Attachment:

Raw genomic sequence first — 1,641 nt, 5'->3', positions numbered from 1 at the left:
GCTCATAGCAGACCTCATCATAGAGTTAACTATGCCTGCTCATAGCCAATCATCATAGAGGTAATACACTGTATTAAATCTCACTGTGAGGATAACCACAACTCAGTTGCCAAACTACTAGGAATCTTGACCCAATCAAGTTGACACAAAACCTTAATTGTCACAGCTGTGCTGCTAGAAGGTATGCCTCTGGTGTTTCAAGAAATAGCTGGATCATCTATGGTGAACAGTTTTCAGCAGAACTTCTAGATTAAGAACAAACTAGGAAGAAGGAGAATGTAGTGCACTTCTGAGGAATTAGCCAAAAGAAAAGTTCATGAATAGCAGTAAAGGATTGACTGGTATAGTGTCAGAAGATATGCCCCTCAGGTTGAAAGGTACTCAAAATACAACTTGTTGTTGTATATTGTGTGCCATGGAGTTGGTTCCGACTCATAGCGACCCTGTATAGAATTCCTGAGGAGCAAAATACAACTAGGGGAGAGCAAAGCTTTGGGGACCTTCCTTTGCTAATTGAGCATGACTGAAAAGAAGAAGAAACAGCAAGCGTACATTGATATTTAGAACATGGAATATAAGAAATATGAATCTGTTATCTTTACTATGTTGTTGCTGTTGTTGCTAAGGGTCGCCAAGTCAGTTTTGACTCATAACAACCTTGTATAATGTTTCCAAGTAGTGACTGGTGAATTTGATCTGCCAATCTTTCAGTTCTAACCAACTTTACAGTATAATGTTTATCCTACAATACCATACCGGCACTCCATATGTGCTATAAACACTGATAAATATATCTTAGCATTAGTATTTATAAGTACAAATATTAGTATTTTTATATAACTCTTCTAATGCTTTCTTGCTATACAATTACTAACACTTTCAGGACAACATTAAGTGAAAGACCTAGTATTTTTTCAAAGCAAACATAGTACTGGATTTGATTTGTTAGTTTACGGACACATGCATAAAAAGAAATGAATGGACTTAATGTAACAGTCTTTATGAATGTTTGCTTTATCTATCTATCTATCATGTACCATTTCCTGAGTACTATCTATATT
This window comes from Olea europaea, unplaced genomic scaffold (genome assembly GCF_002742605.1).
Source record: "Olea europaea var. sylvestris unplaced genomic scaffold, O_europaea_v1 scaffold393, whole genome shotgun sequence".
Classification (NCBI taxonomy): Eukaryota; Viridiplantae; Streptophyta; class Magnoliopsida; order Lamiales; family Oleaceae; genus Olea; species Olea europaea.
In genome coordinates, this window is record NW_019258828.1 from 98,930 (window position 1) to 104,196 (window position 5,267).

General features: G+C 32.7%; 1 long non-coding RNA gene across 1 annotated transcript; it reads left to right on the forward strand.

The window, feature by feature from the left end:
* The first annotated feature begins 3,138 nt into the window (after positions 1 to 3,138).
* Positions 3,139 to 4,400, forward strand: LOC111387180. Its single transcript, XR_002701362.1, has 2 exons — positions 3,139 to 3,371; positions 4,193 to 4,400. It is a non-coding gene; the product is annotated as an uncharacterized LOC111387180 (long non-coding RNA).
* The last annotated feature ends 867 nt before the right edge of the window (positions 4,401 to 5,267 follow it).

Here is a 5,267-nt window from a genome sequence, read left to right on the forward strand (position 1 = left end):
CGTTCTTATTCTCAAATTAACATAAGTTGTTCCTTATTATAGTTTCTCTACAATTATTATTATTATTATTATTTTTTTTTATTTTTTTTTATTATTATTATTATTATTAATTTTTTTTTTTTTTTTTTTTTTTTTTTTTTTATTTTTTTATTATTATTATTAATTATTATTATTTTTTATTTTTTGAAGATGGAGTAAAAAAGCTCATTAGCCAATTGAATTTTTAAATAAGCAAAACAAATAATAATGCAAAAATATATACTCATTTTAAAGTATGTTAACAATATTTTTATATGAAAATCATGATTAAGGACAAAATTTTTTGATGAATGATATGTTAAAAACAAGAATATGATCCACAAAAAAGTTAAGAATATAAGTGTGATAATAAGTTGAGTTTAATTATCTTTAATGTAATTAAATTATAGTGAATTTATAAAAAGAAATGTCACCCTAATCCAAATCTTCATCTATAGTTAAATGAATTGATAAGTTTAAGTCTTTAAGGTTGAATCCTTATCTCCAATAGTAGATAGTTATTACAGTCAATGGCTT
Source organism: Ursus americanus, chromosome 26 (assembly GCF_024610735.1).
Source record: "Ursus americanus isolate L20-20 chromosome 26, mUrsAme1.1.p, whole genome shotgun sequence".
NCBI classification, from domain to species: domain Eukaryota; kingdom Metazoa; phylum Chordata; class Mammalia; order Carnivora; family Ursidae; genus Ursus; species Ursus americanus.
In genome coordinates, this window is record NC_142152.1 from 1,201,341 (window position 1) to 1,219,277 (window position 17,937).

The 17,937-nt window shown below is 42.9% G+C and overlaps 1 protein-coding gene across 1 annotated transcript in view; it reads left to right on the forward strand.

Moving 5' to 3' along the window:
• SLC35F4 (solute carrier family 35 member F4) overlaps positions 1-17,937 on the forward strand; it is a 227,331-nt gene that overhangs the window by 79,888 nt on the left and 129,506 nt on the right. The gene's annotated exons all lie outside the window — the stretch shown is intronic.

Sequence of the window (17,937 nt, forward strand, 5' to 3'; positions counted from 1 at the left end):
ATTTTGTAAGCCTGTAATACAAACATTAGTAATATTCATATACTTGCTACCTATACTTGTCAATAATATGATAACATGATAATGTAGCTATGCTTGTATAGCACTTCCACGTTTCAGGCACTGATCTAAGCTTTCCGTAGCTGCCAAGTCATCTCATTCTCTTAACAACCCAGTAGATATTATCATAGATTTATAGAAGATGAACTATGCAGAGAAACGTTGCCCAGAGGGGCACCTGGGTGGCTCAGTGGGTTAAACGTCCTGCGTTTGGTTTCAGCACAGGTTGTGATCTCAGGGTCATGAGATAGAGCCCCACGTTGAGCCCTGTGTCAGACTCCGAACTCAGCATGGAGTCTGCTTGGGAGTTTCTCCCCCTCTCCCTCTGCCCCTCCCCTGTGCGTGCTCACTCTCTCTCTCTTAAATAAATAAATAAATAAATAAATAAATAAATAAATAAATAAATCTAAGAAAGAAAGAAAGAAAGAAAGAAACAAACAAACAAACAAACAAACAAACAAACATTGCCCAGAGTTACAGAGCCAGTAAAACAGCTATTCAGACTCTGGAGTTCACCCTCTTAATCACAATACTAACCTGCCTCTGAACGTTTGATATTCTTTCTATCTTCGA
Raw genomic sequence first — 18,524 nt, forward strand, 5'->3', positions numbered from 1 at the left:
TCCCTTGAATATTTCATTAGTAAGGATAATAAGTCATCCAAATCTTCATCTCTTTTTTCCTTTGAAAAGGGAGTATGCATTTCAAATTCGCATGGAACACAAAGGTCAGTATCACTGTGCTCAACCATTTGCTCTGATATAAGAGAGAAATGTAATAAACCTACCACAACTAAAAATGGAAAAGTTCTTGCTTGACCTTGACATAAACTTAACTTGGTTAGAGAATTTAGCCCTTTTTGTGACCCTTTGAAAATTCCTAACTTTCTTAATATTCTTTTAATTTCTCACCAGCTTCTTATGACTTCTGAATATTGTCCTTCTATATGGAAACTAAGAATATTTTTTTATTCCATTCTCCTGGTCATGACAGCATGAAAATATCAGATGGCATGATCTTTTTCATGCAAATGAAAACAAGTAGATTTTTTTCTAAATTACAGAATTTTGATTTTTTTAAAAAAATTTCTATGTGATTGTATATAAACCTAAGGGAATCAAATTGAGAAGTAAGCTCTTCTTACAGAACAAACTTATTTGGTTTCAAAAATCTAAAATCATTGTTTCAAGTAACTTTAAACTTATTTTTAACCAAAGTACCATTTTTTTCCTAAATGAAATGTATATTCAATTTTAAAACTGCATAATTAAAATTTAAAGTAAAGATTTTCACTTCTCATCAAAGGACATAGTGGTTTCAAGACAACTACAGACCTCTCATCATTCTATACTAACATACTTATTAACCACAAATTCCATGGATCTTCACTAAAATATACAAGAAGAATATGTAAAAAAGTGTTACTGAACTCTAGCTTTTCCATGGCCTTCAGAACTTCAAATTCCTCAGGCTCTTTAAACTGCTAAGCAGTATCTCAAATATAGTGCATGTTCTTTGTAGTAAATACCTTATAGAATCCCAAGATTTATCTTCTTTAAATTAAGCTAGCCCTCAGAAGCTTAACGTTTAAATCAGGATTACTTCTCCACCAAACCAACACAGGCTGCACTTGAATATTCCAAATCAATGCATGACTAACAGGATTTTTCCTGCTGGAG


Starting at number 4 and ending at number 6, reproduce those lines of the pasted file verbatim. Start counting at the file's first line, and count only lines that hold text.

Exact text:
Source record: "Olea europaea var. sylvestris unplaced genomic scaffold, O_europaea_v1 scaffold393, whole genome shotgun sequence".
Classification (NCBI taxonomy): Eukaryota; Viridiplantae; Streptophyta; class Magnoliopsida; order Lamiales; family Oleaceae; genus Olea; species Olea europaea.
In genome coordinates, this window is record NW_019258828.1 from 98,930 (window position 1) to 104,196 (window position 5,267).